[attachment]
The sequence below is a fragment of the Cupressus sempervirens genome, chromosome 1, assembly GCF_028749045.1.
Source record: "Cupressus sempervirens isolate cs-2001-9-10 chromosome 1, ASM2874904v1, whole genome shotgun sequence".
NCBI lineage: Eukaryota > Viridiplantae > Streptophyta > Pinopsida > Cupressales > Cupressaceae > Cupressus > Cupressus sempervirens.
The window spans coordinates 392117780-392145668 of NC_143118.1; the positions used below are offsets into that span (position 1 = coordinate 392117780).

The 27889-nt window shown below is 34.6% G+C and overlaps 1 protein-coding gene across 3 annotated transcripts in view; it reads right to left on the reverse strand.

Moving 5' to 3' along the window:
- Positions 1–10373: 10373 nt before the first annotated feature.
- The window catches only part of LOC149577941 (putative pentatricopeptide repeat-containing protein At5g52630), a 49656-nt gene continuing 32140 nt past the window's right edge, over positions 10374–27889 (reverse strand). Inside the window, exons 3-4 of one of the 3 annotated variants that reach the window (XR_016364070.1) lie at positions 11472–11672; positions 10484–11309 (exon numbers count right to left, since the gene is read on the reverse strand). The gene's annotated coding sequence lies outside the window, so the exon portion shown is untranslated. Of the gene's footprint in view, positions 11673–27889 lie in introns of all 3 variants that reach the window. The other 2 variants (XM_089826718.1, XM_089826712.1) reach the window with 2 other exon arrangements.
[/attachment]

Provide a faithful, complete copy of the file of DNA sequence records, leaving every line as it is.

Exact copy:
The sequence below is a fragment of the Cupressus sempervirens genome, chromosome 1, assembly GCF_028749045.1.
Source record: "Cupressus sempervirens isolate cs-2001-9-10 chromosome 1, ASM2874904v1, whole genome shotgun sequence".
NCBI lineage: Eukaryota > Viridiplantae > Streptophyta > Pinopsida > Cupressales > Cupressaceae > Cupressus > Cupressus sempervirens.
The window spans coordinates 392117780-392145668 of NC_143118.1; the positions used below are offsets into that span (position 1 = coordinate 392117780).

The 27889-nt window shown below is 34.6% G+C and overlaps 1 protein-coding gene across 3 annotated transcripts in view; it reads right to left on the reverse strand.

Moving 5' to 3' along the window:
- Positions 1–10373: 10373 nt before the first annotated feature.
- The window catches only part of LOC149577941 (putative pentatricopeptide repeat-containing protein At5g52630), a 49656-nt gene continuing 32140 nt past the window's right edge, over positions 10374–27889 (reverse strand). Inside the window, exons 3-4 of one of the 3 annotated variants that reach the window (XR_016364070.1) lie at positions 11472–11672; positions 10484–11309 (exon numbers count right to left, since the gene is read on the reverse strand). The gene's annotated coding sequence lies outside the window, so the exon portion shown is untranslated. Of the gene's footprint in view, positions 11673–27889 lie in introns of all 3 variants that reach the window. The other 2 variants (XM_089826718.1, XM_089826712.1) reach the window with 2 other exon arrangements.